While, for Indian regulatory reasons, it might be possible to refer a wider range of work to a third party than to a captive, there are increasing complications associated with outsourcing as opposed to offshoring. For example, the Solicitors Regulatory Authority (SRA) in England is introducing rules which would require English firms to contract with a third party LPO on terms which would permit the SRA to enter the premises of the third party to inspect its operations to ensure they meet the regulatory obligations affecting the law firm.
From the start, it was clear that the success of the KC depended on the team’s ability to produce work of the highest quality: after all, nobody would want to work with a group whose output was unreliable. We have achieved this by a consistent focus on quality. First, we put a great deal of time and effort into the recruitment process. We recruit only from the top 15 law schools in India, and we put candidates through an extensive selection process that includes various written tests and interviews.
We provide training for all new joiners that includes a detailed induction course and a period of at least a month on secondment to CC London. Many KC team members also have the opportunity to go on secondment to other CC offices for longer periods. We offer the team regular ongoing training that is a mixture of classroom training, e-learning and on-the-job supervision from more experienced team members.
Finally, supervision and an additional layer of quality control are provided by senior individuals seconded to Delhi from one of CC’s offices on a six-month rolling basis. To date, we have sent secondees to Delhi from Amsterdam, Dubai, Frankfurt and London.
With any new way of working, it is natural for people to be sceptical or nervous at the outset. Conscious of this, we took a number of steps designed to build trust in the KC as quickly as possible. For instance:
We spent a significant amount of time not only letting our partners and lawyers know that the KC resource was available, but also educating them as to the wider benefits, both for clients and for them, of using the team in India.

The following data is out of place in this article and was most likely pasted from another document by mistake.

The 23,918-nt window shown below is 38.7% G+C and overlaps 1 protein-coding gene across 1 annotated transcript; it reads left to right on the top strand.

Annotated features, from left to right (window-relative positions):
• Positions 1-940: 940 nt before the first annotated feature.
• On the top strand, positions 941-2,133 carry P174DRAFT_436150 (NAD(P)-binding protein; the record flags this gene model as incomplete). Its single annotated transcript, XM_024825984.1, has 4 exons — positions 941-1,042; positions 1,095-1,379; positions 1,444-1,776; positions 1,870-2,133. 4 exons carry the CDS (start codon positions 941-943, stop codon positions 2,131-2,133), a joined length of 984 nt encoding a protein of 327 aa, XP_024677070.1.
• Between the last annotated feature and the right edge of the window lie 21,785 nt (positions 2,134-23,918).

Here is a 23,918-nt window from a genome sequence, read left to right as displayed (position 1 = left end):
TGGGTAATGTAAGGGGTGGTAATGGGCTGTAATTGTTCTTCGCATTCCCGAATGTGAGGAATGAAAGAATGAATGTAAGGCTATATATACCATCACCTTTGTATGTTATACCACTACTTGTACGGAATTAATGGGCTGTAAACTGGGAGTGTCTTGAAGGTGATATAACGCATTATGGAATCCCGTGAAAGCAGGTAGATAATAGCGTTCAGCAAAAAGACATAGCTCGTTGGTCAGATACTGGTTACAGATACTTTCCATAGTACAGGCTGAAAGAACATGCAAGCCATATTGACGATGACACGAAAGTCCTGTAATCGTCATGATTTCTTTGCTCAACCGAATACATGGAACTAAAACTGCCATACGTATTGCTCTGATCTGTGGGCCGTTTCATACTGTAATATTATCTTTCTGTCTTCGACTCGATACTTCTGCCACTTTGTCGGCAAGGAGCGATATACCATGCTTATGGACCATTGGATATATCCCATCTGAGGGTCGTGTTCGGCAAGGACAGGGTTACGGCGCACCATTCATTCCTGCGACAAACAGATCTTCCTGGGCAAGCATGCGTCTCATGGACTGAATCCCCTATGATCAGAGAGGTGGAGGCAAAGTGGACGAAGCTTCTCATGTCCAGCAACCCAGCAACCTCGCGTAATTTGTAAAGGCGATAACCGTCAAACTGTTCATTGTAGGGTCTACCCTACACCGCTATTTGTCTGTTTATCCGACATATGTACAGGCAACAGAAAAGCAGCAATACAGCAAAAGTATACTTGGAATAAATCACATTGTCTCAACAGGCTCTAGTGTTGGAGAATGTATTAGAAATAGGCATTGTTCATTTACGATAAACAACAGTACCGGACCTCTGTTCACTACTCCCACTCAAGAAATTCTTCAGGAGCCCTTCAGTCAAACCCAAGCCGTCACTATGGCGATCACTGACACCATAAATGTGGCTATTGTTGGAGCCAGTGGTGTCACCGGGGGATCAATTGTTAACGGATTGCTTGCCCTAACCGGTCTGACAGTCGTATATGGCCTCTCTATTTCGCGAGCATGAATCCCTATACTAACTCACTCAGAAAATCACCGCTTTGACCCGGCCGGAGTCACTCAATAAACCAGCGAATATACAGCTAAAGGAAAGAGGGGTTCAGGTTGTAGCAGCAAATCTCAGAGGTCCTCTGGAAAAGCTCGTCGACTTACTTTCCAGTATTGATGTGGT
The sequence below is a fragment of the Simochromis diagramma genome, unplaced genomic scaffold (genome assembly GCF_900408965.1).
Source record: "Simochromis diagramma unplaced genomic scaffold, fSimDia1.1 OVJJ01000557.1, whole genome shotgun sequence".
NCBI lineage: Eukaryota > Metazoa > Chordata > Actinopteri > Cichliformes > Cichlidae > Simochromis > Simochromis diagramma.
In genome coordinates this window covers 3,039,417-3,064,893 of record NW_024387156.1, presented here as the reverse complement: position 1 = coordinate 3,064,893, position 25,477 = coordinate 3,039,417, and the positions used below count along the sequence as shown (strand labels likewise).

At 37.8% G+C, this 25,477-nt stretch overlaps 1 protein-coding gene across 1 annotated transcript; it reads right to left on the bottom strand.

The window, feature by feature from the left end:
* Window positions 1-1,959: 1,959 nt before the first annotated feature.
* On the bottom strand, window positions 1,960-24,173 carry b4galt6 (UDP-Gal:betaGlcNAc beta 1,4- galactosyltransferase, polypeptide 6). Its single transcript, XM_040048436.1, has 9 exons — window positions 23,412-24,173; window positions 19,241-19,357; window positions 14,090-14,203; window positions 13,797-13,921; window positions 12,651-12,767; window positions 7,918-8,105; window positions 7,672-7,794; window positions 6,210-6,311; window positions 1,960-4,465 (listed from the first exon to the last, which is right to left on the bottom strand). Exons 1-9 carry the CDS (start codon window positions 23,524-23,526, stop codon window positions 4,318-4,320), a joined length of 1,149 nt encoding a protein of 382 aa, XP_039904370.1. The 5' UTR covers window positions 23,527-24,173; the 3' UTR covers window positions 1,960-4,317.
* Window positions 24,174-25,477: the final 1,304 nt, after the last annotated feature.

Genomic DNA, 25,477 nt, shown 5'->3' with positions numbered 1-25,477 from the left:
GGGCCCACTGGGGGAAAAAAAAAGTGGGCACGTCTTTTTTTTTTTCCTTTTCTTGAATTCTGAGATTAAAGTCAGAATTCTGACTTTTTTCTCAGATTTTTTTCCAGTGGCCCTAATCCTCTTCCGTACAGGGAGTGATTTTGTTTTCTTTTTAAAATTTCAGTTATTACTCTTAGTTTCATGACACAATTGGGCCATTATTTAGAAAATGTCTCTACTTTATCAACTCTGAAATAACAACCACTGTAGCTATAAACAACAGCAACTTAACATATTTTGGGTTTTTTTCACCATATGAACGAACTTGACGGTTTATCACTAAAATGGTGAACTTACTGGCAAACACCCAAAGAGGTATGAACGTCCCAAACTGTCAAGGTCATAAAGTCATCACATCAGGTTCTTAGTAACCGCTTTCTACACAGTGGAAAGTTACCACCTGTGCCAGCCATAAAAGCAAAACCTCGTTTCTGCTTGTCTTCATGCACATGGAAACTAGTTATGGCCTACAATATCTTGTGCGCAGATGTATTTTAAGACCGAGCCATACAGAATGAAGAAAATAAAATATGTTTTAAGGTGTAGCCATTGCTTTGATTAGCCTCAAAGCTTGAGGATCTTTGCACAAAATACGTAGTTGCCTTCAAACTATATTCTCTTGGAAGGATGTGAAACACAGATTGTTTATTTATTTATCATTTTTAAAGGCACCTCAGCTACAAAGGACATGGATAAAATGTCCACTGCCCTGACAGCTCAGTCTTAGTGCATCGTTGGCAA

We turned some of our early successes into case studies and publicised these widely throughout the firm, simultaneously looking for influential champions to help us change people's thinking. This helped to turn the KC in people’s minds from an abstract idea into a concrete resource that could add real value.
We started seconding members of the KC team to London and other CC offices. This has a dual benefit: first, it provides an invaluable learning experience for the secondee; in addition, it allows lawyers across the network to meet and work directly with individuals from the KC. They are invariably impressed with them.
Although the KC is now successful and well established within the firm, some ongoing challenges remain. For example, we would like the KC to be able to provide foreign language support but have not found it easy to recruit speakers of European languages in India. Although the KC can still provide some support to lawyers in the major European jurisdictions in which the firm operates (as much of the work is done in English), the lack of language ability limits what we are able to offer.
Another challenge as the team grows is to maintain the strong sense of culture and team spirit that we successfully developed in the early days of the KC. At the same time, we have to create a management structure that will allow the individual team members scope for personal growth and development while maintaining standards at the expected levels.
We don’t expect it to be easy, but we are very proud of what we have achieved so far and are looking forward to the challenges ahead.
Mark Ford is the Director of the Clifford Chance Knowledge Centre.